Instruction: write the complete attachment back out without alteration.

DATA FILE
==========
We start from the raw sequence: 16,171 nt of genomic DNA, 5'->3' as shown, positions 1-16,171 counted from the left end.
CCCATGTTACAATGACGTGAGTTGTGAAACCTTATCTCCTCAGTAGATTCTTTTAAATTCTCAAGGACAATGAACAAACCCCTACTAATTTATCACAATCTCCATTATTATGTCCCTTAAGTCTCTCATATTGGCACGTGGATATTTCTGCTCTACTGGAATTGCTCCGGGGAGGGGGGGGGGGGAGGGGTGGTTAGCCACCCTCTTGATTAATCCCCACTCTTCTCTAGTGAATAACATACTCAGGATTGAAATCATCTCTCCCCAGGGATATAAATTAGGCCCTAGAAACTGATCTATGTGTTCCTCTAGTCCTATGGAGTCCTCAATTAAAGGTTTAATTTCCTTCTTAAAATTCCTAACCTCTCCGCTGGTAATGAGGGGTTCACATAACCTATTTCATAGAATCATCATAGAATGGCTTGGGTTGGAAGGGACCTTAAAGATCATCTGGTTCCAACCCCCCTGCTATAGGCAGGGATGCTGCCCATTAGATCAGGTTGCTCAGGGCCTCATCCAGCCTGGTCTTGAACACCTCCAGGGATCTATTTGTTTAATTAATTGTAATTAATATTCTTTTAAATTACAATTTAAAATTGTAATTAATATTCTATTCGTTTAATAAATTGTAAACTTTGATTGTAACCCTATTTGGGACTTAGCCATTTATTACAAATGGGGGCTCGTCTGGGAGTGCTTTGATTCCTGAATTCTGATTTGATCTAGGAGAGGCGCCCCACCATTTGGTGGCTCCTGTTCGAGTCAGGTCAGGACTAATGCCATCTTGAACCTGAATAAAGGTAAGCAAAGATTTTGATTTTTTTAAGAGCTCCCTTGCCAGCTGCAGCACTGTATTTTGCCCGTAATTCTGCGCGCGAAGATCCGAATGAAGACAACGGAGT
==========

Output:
We start from the raw sequence: 16,171 nt of genomic DNA, 5'->3' as shown, positions 1-16,171 counted from the left end.
CCCATGTTACAATGACGTGAGTTGTGAAACCTTATCTCCTCAGTAGATTCTTTTAAATTCTCAAGGACAATGAACAAACCCCTACTAATTTATCACAATCTCCATTATTATGTCCCTTAAGTCTCTCATATTGGCACGTGGATATTTCTGCTCTACTGGAATTGCTCCGGGGAGGGGGGGGGGGGAGGGGTGGTTAGCCACCCTCTTGATTAATCCCCACTCTTCTCTAGTGAATAACATACTCAGGATTGAAATCATCTCTCCCCAGGGATATAAATTAGGCCCTAGAAACTGATCTATGTGTTCCTCTAGTCCTATGGAGTCCTCAATTAAAGGTTTAATTTCCTTCTTAAAATTCCTAACCTCTCCGCTGGTAATGAGGGGTTCACATAACCTATTTCATAGAATCATCATAGAATGGCTTGGGTTGGAAGGGACCTTAAAGATCATCTGGTTCCAACCCCCCTGCTATAGGCAGGGATGCTGCCCATTAGATCAGGTTGCTCAGGGCCTCATCCAGCCTGGTCTTGAACACCTCCAGGGATCTATTTGTTTAATTAATTGTAATTAATATTCTTTTAAATTACAATTTAAAATTGTAATTAATATTCTATTCGTTTAATAAATTGTAAACTTTGATTGTAACCCTATTTGGGACTTAGCCATTTATTACAAATGGGGGCTCGTCTGGGAGTGCTTTGATTCCTGAATTCTGATTTGATCTAGGAGAGGCGCCCCACCATTTGGTGGCTCCTGTTCGAGTCAGGTCAGGACTAATGCCATCTTGAACCTGAATAAAGGTAAGCAAAGATTTTGATTTTTTTAAGAGCTCCCTTGCCAGCTGCAGCACTGTATTTTGCCCGTAATTCTGCGCGCGAAGATCCGAATGAAGACAACGGAGT